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This huge amethyst geode formed over 130 million years ago in lava during a period of volcanic activity.
130 million years old
Rio Grande do Sul, Brazil
Restless Earth, Level 3, National Museum of Scotland
Did you know?
The name amethyst comes from the Greek words for ‘not’ and ‘intoxicated’. The Ancient Greeks believed the stone could protect them from getting drunk!
Geodes are usually no bigger than a fist or even a football, but some can grow to be very large. This geode is almost two metres high and weighs over a tonne! It was excavated from rocks in Southern Brazil near the border with Uruguay.
A geode consists of a cavity lined with crystals. The cavities form from gas bubbles which were trapped in the cooling lava. These gas bubbles can sometimes merge to form quite large cavities. Later, hot mineralised solutions seeped into the cavities and deposited crystals.
The crystals in our geode are made from quartz. The purple variety of quartz is called amethyst. The colour is caused by tiny impurities of iron which are then altered by natural radiation to give the purple colour.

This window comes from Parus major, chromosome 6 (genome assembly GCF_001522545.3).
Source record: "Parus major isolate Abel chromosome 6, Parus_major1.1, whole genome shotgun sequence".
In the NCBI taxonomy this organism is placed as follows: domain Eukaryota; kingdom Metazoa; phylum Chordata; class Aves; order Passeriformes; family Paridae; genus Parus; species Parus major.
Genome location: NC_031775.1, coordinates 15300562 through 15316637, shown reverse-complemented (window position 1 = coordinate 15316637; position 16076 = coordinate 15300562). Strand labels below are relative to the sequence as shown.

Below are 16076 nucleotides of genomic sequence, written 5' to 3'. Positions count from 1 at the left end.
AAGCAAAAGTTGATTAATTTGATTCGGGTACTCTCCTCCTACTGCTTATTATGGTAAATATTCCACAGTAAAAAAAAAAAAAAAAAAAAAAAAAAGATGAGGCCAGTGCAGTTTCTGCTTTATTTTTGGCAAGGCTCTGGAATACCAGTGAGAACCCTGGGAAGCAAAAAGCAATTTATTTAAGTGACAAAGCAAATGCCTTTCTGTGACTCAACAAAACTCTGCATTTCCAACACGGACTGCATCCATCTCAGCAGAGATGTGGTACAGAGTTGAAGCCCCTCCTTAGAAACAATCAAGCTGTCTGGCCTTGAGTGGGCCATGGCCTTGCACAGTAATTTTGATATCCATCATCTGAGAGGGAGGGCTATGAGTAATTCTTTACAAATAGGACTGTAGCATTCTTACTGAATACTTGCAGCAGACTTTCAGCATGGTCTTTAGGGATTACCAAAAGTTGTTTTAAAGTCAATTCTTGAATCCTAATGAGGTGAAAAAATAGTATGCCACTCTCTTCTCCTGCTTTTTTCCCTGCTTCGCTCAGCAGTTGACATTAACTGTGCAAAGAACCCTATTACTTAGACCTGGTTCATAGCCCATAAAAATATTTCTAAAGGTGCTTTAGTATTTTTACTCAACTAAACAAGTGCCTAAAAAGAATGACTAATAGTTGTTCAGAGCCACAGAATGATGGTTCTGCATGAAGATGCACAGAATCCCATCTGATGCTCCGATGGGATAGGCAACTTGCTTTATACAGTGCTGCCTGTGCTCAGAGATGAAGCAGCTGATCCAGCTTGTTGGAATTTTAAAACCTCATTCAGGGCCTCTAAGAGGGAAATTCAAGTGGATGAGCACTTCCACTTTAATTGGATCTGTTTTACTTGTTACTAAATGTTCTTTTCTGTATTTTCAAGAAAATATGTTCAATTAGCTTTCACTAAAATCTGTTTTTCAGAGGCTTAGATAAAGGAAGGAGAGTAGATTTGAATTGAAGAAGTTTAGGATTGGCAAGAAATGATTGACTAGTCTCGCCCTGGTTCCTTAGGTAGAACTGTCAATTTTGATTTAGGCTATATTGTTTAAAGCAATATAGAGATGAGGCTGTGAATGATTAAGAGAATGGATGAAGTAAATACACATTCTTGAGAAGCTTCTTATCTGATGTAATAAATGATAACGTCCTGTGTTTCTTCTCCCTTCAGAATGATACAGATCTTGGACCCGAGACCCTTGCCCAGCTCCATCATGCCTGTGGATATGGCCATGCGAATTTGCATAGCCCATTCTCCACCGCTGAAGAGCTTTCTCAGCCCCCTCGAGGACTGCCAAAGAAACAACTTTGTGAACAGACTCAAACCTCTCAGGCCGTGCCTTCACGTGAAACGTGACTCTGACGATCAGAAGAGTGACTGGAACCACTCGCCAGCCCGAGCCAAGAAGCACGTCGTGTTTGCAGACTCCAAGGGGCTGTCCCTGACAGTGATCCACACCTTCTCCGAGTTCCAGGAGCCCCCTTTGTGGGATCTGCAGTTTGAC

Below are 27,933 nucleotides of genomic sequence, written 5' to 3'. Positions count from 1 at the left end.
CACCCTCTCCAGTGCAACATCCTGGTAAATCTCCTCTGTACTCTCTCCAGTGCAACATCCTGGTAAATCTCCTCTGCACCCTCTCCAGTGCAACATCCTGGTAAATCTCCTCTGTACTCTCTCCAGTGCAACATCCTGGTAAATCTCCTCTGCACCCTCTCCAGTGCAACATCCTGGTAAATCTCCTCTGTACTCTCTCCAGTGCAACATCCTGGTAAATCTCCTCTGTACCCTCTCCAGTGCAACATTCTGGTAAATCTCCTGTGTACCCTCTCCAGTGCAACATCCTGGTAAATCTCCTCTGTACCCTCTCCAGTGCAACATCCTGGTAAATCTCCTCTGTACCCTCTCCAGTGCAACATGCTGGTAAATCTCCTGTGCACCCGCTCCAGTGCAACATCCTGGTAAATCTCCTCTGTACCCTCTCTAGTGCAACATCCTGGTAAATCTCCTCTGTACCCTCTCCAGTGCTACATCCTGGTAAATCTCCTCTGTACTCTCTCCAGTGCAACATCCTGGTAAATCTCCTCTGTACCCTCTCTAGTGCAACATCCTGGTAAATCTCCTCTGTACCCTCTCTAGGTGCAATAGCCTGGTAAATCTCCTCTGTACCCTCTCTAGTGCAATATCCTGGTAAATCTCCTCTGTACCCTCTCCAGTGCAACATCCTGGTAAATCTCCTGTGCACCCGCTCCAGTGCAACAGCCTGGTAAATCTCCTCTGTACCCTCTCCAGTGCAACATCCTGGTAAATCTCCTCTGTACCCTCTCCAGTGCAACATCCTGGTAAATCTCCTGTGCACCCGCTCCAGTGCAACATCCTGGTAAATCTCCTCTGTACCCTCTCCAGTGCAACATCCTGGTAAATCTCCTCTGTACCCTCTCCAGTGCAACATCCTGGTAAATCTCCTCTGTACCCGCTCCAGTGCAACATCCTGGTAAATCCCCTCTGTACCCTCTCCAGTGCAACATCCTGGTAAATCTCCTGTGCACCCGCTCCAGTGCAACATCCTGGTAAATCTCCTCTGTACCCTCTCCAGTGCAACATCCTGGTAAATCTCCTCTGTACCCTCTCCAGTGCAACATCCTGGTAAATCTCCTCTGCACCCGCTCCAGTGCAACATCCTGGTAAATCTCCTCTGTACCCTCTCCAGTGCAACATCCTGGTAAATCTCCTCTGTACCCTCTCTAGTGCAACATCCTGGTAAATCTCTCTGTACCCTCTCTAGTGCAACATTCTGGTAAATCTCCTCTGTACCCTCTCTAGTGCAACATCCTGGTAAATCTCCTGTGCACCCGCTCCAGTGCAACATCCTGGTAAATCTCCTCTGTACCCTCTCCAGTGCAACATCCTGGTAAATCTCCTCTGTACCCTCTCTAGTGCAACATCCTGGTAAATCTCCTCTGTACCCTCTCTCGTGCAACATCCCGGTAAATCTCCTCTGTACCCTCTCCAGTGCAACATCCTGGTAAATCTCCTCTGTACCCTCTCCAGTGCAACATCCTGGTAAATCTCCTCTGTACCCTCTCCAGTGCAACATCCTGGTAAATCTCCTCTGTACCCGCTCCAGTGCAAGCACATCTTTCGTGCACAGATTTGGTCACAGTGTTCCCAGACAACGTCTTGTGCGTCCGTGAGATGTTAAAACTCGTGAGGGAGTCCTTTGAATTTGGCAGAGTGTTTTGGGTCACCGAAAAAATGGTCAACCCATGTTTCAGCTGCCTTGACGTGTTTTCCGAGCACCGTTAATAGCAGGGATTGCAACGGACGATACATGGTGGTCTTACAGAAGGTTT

Amethyst, like all varieties of quartz, is very hard and is used in jewellery. Here are a few amethyst highlights from our collections.
These delicate ‘red feather’ earrings are part of our contemporary jewellery collection. They were made by designer Georgina Follett in 2000.
This necklace was made in 1910 by Arthur and Elizabeth Gaskin. Made from purple amethysts, silver and green and white enamel, it represents the colours of the suffragettes.
This amethyst necklace is part of our Ancient Egyptian collection. It comes from Abydos and dates from the Middle Kingdom, 11th-13th Dynasty, c.2010-1660 BC.
This gold and amethyst ring dates from the 13th century, and was found during excavations at Whithorn Priory in Dumfries and Galloway. You can see it in the Kingdom of the Scots gallery at National Museum of Scotland.